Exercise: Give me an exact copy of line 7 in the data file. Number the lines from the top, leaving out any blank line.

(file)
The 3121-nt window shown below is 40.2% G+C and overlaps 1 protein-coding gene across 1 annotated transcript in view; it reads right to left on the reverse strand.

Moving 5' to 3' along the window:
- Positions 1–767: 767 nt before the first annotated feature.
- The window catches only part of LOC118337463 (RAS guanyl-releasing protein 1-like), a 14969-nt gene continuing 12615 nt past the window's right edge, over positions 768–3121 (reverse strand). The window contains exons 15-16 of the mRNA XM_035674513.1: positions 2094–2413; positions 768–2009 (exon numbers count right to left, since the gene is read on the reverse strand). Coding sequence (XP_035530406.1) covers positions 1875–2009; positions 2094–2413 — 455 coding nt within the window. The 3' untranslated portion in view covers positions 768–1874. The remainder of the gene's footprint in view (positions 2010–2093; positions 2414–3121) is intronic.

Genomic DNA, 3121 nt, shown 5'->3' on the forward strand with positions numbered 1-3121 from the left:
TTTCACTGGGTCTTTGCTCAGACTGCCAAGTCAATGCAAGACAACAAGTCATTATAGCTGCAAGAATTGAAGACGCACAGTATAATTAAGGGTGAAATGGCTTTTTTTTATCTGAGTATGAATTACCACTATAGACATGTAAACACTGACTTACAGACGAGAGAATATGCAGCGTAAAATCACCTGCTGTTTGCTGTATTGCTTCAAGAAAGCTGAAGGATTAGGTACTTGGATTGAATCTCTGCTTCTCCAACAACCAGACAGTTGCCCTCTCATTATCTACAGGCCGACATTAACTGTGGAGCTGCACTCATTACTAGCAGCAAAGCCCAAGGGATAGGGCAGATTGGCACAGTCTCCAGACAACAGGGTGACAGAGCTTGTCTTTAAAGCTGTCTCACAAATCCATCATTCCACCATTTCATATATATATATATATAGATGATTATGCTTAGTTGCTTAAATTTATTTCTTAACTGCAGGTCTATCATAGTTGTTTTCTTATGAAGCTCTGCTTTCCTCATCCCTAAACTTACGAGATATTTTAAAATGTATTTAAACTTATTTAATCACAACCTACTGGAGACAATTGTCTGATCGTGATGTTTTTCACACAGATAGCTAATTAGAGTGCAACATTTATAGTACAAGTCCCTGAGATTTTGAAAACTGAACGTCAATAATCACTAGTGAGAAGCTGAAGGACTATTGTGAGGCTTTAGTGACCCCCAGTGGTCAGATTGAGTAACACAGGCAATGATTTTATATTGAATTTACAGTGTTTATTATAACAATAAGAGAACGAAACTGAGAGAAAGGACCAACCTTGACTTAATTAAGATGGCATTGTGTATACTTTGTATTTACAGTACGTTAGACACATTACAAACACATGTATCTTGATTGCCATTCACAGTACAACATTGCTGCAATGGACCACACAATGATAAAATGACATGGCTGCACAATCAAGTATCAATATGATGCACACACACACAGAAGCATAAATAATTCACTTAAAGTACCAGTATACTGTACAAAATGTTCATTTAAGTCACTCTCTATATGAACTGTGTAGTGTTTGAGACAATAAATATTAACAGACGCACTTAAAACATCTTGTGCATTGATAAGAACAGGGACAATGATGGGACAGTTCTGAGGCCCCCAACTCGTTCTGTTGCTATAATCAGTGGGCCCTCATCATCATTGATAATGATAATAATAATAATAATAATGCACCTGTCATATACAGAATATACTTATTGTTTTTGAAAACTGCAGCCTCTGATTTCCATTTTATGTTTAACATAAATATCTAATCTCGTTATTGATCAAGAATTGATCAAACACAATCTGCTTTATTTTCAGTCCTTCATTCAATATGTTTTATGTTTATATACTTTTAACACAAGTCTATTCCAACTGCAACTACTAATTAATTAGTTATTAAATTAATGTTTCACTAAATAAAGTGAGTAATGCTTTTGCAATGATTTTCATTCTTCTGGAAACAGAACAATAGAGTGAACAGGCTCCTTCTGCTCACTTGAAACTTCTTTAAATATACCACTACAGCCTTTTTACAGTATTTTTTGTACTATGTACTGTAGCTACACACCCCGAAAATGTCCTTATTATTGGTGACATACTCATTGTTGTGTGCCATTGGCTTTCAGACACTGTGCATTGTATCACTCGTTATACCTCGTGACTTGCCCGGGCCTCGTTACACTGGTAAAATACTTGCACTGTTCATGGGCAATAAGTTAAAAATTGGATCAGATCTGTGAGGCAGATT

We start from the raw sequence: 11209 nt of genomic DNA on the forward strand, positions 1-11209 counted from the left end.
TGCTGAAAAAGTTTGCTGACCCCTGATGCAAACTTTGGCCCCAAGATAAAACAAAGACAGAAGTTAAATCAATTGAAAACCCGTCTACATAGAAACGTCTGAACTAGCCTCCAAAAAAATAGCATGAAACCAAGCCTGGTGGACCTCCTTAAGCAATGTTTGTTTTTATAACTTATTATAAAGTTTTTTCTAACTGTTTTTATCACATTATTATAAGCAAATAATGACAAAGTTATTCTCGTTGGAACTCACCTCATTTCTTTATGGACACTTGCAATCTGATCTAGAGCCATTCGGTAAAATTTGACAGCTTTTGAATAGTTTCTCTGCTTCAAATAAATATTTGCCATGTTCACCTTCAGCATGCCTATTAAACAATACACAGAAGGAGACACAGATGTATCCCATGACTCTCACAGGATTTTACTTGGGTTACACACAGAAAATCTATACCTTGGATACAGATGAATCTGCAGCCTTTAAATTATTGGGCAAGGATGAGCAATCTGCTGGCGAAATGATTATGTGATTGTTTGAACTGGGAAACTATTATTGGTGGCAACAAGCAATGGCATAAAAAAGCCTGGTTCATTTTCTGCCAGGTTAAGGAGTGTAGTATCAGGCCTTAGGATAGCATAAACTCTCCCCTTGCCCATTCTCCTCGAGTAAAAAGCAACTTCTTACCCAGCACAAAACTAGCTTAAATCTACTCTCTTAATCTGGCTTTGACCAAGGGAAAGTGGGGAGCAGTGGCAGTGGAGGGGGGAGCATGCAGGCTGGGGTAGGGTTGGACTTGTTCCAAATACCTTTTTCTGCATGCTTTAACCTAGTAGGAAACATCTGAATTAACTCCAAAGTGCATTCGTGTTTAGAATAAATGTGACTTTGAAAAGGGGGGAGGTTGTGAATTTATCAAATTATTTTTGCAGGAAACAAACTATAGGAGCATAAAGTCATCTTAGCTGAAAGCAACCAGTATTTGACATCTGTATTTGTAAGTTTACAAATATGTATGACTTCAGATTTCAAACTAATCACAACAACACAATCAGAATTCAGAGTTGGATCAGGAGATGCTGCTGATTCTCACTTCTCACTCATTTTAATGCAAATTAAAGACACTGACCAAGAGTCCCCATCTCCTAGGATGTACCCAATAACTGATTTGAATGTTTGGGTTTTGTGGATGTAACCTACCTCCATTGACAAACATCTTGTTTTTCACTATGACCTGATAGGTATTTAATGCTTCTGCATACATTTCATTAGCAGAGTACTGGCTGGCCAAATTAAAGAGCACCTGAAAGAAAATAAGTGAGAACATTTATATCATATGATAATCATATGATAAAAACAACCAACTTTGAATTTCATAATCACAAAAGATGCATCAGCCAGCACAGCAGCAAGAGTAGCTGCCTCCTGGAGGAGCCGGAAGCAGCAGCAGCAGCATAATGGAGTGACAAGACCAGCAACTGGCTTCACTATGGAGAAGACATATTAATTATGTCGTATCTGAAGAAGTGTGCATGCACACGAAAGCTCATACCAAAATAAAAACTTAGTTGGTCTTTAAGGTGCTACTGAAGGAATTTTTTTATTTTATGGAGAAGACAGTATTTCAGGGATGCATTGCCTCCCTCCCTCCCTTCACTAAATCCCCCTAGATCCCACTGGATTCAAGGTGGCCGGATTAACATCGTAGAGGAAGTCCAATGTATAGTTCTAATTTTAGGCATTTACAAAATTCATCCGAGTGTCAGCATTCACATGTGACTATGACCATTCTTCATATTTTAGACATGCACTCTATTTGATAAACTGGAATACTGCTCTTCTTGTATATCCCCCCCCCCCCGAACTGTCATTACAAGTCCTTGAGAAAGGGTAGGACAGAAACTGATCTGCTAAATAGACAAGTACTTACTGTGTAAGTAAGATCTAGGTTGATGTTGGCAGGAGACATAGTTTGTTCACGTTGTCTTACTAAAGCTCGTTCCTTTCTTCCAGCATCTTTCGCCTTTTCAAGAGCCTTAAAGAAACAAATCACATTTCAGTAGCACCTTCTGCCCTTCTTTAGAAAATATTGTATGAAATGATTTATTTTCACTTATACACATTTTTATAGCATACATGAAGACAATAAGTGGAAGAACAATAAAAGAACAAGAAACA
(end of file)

We start from the raw sequence: 11209 nt of genomic DNA on the forward strand, positions 1-11209 counted from the left end.